ASIST K-Blog Panel

Tuesday, March 29, 2005

Julia Habermann: Analysis of the usage and value of weblogs as a source of business news and information

German information science student Julia Habermann recently completed a thesis with the above title. She has given Jack Vinson (of Knowledge Jolt with Jack) permission to post an overview report and the data from the survey. She did a nice job. It looks like her n=415, but the respondants seem to be mostly librarians. A good next step would be to survey middle managers or upper managers in for-profits. BTW- the top blog is ResourceShelf by a landslide so the survey folks have good taste, too.

Thursday, March 24, 2005

Common Craft: List of Business Blog Resources

A nice webliography of how enterprises are using blogs. Pointed out by KMD.

Monday, March 14, 2005

Ongoing > Ten Reasons Why Blogging is Good For Your Career

Pointed out on Blogger Buzz (the blogger staff blog). A common question posed to bloggers is, "aren't you afraid you're going to be fired?" This list from Tim Bray of Sun says it all. Of course, he does present background assumptions ("Let’s assume that you’re reasonably competent, reasonably coherent, and reasonably mature.") Here's his list:
1. You have to get noticed to get promoted. 2. You have to get noticed to get hired. 3. It really impresses people when you say “Oh, I’ve written about that, just google for XXX and I’m on the top page” or “Oh, just google my name.” 4. No matter how great you are, your career depends on communicating. The way to get better at anything, including communication, is by practicing. Blogging is good practice. 5. Bloggers are better-informed than non-bloggers. Knowing more is a career advantage. 6. Knowing more also means you’re more likely to hear about interesting jobs coming open. 7. Networking is good for your career. Blogging is a good way to meet people. 8. If you’re an engineer, blogging puts you in intimate contact with a worse-is-better 80/20 success story. Understanding this mode of technology adoption can only help you. 9. If you’re in marketing, you’ll need to understand how its rules are changing as a result of the current whirlwind, which nobody does, but bloggers are at least somewhat less baffled. 10. It’s a lot harder to fire someone who has a public voice, because it will be noticed.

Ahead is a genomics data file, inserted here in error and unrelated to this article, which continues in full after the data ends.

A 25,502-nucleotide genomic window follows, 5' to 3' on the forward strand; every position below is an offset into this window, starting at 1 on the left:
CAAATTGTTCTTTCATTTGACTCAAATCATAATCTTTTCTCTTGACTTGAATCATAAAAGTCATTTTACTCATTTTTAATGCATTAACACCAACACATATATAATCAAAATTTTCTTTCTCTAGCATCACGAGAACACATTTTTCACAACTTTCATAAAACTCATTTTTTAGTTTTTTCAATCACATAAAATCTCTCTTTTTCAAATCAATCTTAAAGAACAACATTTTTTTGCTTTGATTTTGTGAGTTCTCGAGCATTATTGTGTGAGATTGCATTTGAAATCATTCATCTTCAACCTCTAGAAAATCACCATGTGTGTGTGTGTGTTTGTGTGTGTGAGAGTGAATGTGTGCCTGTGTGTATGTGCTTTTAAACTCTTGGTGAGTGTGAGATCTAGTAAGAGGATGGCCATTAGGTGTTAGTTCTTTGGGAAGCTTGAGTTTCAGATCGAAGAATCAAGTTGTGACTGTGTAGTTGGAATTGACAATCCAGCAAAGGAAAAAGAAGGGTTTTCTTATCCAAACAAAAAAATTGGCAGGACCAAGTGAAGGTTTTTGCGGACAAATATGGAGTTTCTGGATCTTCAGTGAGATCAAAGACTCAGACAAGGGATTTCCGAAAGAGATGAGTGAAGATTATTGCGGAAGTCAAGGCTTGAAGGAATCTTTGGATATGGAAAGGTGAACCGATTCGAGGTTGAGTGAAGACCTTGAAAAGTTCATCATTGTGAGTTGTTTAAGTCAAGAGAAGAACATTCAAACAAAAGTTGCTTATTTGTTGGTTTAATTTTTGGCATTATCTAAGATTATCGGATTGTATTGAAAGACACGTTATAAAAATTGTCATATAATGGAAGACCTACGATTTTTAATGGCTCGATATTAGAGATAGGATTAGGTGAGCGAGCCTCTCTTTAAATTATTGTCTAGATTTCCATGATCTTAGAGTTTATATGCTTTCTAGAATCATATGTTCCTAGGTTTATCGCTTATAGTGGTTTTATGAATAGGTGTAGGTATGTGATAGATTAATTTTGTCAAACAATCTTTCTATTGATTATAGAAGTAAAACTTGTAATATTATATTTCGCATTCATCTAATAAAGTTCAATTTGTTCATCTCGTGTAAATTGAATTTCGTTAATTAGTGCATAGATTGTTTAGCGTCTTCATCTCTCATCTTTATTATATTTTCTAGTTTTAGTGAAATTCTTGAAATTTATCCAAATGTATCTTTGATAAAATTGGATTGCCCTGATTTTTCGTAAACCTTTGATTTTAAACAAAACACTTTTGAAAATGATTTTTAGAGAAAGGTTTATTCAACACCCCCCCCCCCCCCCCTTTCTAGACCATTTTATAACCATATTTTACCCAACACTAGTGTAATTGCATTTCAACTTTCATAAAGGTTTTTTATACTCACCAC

It's worth following the link above to his original post and to his company's policy.

Thursday, March 10, 2005 > Semantic Web Comes to the Blog

SC (now at PubSub, the guys who are developing this) pointed this out. It's not as good as Reger was/is, but since it's a plug-in to WordPress it might get some play. I think that's been the problem with other tools -- they haven't caught on. You need a critical mass of bloggers adding content to make it really useful. So if you're blogging on WordPress, consider giving it a shot. I still need to find a book plug-in for my blogger blogs... one that links to Open Worldcat, of course. Update: This was posted to this blog by accident, but it still may be of some interest to the readers here so I'll leave it. It will be cross posted to another blog.

Slides from my presentation to the Potomac Valley Chapter of ASIS&T

I've forwarded the entire presentation to the PVC chair who will get them loaded on the website. Here's the html version:
Soup: Blog Basics in the Enterprise
Christina K. Pikas
About Me
  • Librarian/researcher at APL in the Science and Technology section of the RE Gibson Library & Information Center
  • Science and Navy background
  • Blogger (,
  • Fast follower in new technologies
  • Personal research interests include information seeking by scientists and engineers andpersonal information management.
  • Introduction to blogs, blogging, and feeds
  • Use of blogs and feeds
  • Libraries
  • Other organizations
We WILL run out of time. There is more here than can be covered. Stop me with questions! What is a Blog?
  • Reverse chronological listing of discrete posts each having a permanent link.
  • They use the technology of the web
    • XML
    • HTML
    • CSS
    • Back end is ASP .net, Perl, etc.
  • Run on a web server, can be database driven
  • Format, usage, methods of interconnection differentiate them from other web media
Anatomy of a Blog

Anatomy of a Post

Different Types of Blogs Setting
  • Personal, public or private
  • Corporate/enterprise/ organization, internal